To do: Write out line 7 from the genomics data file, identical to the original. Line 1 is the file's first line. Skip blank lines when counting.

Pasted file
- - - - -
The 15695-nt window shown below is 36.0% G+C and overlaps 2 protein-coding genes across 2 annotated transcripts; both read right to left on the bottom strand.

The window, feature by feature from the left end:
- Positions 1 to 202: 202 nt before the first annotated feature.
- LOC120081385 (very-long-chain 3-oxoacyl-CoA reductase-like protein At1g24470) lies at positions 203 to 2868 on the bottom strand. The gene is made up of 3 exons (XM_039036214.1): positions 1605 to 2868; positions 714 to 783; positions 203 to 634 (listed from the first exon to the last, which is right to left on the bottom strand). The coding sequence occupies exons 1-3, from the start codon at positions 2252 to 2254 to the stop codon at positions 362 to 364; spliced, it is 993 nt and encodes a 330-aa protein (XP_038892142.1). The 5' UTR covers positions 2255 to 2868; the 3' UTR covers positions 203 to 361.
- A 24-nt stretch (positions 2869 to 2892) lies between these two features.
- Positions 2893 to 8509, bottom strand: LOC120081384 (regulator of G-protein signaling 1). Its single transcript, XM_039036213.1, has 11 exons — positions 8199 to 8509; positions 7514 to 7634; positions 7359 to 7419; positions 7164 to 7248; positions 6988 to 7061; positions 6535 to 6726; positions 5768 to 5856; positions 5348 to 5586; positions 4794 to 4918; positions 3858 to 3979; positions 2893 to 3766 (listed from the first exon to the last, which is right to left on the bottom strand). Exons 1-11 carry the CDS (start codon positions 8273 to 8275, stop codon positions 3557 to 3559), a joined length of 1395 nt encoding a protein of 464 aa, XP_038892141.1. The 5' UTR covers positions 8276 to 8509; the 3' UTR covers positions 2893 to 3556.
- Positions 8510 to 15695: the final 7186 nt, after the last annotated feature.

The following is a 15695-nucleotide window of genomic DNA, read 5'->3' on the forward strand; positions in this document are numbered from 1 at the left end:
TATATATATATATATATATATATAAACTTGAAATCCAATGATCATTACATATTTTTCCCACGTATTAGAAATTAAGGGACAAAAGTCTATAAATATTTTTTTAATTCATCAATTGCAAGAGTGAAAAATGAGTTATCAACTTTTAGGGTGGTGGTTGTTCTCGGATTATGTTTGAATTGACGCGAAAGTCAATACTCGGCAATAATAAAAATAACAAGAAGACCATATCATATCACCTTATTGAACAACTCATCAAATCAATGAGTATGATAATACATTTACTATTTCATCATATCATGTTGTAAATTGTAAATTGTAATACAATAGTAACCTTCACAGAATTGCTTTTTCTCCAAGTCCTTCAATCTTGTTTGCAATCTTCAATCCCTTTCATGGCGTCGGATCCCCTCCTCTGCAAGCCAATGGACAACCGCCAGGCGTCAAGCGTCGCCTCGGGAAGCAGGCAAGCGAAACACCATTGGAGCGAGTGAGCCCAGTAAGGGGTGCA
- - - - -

- Positions 8510 to 15695: the final 7186 nt, after the last annotated feature.